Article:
Rep. Bart Stupak (D-Mich.) on Saturday criticized pro-life groups who he said "rallied behind me... because they viewed me as their best chance to kill healthcare legislation."

Stupak last week voted in affirmation of Democrats' healthcare bill, even though the legislation's ban on federal dollars from funding abortions was not as strict as the amendment he proposed in the early days of debate. But while his decision to accept the Senate's approach has earned him the fiery scorn of countless pro-life groups, Stupak stressed in an op-ed published in The Washington Post this weekend that his actions have nonetheless protected the "sanctity of life."

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"Once it was clear that the House leadership would eventually obtain the 216 votes necessary to pass health-care reform, I was left with a choice: Vote against the bill and watch it become law with no further protections for life or reach an agreement that prevents federal funding for abortions," the congressman said.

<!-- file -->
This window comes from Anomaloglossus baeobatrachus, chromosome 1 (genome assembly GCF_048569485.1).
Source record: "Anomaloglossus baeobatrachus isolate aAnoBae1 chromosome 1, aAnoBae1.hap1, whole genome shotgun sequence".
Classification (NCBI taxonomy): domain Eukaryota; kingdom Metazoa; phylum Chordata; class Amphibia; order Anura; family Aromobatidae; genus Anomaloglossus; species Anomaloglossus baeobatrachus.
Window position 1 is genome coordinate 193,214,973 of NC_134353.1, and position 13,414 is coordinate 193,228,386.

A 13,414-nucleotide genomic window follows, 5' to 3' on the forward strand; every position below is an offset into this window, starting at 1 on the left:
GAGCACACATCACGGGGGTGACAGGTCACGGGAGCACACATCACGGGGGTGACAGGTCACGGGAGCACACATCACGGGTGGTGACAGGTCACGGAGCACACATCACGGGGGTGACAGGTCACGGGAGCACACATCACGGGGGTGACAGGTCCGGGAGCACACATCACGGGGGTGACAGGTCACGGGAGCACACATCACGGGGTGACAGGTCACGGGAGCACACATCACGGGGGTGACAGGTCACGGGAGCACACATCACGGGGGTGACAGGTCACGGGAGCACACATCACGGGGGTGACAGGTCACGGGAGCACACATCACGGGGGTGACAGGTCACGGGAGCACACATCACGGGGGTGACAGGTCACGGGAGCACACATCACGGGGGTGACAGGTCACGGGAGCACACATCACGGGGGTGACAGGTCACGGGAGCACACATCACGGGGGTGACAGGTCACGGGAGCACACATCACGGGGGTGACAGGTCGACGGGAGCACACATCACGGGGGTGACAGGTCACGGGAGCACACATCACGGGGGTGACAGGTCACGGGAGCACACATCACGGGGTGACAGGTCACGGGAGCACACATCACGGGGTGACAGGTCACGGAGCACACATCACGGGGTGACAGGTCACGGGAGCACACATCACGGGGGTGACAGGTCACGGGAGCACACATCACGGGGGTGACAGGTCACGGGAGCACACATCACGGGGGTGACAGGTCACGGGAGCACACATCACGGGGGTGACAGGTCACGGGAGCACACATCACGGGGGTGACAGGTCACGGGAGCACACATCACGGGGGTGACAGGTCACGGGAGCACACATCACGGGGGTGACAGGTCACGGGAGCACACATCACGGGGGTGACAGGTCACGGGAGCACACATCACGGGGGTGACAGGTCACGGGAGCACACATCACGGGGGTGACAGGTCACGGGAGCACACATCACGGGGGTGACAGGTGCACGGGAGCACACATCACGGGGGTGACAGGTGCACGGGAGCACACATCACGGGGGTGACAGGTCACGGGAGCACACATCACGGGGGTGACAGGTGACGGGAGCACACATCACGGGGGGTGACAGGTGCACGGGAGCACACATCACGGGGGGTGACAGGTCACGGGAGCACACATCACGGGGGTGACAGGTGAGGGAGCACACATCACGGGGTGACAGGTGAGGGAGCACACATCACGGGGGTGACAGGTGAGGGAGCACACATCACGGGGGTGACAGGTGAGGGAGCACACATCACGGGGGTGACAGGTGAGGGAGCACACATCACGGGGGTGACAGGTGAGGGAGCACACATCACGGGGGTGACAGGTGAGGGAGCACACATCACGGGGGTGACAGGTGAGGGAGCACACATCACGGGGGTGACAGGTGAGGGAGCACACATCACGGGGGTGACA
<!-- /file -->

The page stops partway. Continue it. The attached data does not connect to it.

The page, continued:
"Therefore, I and other pro-life Democrats struck an agreement with President Obama to issue an executive order that would ensure all Hyde Amendment protections would apply to the health-care reform bill," he continued. "No, an executive order is not as strong as the statutory language we fought for at the start. We received, however, an "ironclad" commitment from the president that no taxpayer dollars will be used to pay for abortions."

Republicans once hoped to seize on pro-life Democrats' concerns with the healthcare bill's abortion language, beliving this bloc -- which Stupak said numbered at least a dozen -- could keep House Democratic leaders from reaching the 216 votes they needed for passage.

But a last-minute compromise brokered by House leaders and the Obama administration saw Stupak and a few others voting with the party, killing GOP lawmakers' last hopes of scuttling the healthcare bill in the House.

Still, critics contend the president's executive order repeating the White House's commitment not to fund abortions is insufficient. Stupak, however, fired back at that logic on Saturday, noting former President George W. Bush issued a embryonic stem-cell research ban via executive order that the federal bureaucracy ultimately enforced.

"I have said from the start that my goal was to see health-care reform pass while maintaining the long-standing principle of the sanctity of life," Stupak wrote. "I and other pro-life Democrats are pleased that we were able to hold true to our principles and vote for a bill that is pro-life at every stage of life and that provides 32 million Americans with access to high-quality, affordable health care."